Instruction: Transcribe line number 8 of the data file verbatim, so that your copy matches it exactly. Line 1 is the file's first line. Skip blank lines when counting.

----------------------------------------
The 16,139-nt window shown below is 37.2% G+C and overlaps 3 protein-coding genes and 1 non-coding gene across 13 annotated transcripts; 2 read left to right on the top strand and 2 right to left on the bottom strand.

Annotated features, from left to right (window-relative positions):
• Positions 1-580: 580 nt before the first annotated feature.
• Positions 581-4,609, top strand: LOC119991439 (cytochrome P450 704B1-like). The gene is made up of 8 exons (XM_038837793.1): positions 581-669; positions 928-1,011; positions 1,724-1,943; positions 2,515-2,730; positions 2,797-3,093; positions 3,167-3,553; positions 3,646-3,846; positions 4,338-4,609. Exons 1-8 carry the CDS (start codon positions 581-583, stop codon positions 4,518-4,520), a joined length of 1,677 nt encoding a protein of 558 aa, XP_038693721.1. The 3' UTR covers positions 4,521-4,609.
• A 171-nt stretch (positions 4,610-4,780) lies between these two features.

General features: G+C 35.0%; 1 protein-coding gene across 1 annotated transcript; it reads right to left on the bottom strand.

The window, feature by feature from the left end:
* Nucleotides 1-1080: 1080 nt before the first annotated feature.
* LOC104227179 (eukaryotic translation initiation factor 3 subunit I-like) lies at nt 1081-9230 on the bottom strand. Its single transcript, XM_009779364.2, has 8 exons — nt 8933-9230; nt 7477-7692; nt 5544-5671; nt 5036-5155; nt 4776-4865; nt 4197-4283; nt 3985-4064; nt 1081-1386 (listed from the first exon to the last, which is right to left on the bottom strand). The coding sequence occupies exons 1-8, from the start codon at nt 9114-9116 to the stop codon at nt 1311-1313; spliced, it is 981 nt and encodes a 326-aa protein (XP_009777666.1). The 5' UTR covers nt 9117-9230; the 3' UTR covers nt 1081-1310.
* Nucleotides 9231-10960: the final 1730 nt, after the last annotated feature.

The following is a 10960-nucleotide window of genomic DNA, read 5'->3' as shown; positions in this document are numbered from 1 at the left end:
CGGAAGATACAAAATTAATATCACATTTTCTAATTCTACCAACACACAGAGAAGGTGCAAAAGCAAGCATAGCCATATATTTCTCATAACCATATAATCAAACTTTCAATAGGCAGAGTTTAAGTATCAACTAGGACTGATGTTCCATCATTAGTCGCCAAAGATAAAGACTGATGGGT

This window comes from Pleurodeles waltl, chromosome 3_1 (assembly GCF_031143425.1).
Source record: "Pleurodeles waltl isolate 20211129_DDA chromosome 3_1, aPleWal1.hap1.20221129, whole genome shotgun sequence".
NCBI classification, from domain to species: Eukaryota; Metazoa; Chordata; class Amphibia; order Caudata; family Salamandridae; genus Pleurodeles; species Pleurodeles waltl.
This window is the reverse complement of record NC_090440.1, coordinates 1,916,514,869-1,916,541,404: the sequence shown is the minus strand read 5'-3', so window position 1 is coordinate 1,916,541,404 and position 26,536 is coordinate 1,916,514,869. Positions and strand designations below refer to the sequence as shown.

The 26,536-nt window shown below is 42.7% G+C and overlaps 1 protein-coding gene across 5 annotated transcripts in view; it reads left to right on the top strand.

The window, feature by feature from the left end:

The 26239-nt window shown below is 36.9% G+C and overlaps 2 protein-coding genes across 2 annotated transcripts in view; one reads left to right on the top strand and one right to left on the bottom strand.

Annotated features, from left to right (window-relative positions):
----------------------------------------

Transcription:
* Nucleotides 1-1080: 1080 nt before the first annotated feature.